MPs take Norfolk broadband fight to the top
MPs fighting for better broadband in Norfolk have made the case to a top government minister and said he was impressed by the professionalism of the county's bid.
Norfolk's MPs and the leader of Norfolk County Council yesterday met Ed Vaizey, secretary of state for communication, culture and the creative industries, to urge him to pump money into improving the county's broadband infrastructure.
Earlier this month, Norfolk County Council submitted a bid for a �15m grant from Broadband Delivery UK (BDUK), the government body which is distributing funding for better broadband.
That 29-page bid followed the two-week Broadband: Back the Bid campaign run in the EDP, which garnered the support of almost 200 local businesses.
BDUK is assessing 25 applications for the funding, which aims to help communities struggling with super-slow internet connections and will make a decision by the end of the month.
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Yesterday, six Norfolk MPs joined County Hall leader Derrick Murphy in presenting the bid, which makes clear the county council would match the �15m from BDUK, to Mr Vaizey.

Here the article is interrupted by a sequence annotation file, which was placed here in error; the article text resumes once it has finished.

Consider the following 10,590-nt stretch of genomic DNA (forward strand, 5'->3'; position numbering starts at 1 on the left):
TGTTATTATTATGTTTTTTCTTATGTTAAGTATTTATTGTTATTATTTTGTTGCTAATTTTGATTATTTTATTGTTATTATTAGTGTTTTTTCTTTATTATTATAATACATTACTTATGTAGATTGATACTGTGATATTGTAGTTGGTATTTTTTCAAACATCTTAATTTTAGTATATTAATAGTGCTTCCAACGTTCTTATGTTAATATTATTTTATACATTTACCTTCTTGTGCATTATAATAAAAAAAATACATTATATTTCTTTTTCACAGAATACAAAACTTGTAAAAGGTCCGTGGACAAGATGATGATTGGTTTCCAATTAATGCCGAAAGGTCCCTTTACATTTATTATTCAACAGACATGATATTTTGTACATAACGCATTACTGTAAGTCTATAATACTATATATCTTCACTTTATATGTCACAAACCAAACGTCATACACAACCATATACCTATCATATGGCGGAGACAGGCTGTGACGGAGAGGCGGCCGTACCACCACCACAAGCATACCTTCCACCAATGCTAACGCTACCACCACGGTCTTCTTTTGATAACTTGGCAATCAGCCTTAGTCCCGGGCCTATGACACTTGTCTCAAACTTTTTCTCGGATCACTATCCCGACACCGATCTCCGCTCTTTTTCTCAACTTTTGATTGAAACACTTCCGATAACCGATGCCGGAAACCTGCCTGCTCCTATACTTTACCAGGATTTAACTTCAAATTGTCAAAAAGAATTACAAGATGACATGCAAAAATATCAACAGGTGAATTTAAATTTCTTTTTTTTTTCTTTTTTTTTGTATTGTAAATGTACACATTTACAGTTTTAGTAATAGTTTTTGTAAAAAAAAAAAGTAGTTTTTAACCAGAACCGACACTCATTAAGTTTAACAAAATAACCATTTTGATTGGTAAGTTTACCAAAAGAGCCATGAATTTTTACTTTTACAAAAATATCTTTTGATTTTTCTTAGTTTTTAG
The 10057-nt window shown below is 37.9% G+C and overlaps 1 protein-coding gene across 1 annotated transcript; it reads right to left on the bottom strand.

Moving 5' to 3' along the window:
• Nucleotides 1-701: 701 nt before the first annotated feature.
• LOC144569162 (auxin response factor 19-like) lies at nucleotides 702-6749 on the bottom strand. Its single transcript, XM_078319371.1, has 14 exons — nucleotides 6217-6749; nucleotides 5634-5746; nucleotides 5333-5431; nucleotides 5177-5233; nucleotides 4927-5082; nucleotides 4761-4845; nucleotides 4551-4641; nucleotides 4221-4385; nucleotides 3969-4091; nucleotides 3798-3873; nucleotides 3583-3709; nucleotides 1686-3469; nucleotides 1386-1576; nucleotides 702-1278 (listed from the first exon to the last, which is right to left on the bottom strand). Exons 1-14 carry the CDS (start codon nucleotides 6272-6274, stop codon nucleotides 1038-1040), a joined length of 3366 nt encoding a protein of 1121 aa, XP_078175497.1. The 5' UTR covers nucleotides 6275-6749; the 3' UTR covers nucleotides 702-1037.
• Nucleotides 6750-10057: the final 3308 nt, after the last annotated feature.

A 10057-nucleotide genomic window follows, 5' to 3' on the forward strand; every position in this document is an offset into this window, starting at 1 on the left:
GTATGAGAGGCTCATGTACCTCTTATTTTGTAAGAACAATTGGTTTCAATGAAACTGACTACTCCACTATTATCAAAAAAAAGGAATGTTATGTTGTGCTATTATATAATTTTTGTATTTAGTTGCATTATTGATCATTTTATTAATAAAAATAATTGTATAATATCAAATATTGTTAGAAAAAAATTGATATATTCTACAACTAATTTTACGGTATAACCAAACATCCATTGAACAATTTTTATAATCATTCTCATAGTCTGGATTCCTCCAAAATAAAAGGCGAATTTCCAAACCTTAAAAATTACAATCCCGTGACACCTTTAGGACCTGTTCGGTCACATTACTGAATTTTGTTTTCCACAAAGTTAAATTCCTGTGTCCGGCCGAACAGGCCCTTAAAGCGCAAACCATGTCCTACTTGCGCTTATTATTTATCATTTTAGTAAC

Liz Truss, South West Norfolk MP, said: 'It was a very constructive meeting. The minister and his department were impressed by how professional the bid from Norfolk County Council was. We have put together a good case and stressed how vital it is for the economy of Norfolk.'
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George Freeman, Mid Norfolk MP, said: 'It was very positive. The minister made very clear that he and his officials were very impressed by the strength of support for the Norfolk bid, from the MPs, the councils, businesses, community groups and from the EDP.
'As MPs we made all the key points to him and his officials and they saw that this is a strong case. I am confident that sooner or later we will start to see the investment.
'The key point I'd make is that this is obviously a huge issue for rural areas like my constituency in terms of job opportunities, on-line learning and access to public services, but it is also an issue for Norwich and towns such as Great Yarmouth.'